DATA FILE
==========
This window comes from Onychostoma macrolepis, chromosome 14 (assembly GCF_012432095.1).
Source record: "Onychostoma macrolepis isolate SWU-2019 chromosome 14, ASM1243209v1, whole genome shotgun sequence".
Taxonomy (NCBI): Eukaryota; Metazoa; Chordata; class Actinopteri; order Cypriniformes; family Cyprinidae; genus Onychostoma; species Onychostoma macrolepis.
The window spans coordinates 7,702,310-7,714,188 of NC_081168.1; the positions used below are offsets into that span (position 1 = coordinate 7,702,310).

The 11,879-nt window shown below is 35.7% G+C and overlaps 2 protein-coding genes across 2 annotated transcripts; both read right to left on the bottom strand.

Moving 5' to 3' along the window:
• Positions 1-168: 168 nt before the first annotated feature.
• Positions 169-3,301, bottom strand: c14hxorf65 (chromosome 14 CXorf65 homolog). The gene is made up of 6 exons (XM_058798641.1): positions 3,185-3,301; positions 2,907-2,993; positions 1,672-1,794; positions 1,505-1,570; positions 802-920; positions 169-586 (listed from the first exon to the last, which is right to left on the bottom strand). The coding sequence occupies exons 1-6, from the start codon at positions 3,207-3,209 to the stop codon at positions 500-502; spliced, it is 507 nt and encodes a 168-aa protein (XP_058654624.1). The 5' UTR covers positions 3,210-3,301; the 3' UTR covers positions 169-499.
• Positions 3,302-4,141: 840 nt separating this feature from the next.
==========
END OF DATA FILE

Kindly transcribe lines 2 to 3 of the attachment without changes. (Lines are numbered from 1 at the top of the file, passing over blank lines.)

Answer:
Source record: "Onychostoma macrolepis isolate SWU-2019 chromosome 14, ASM1243209v1, whole genome shotgun sequence".
Taxonomy (NCBI): Eukaryota; Metazoa; Chordata; class Actinopteri; order Cypriniformes; family Cyprinidae; genus Onychostoma; species Onychostoma macrolepis.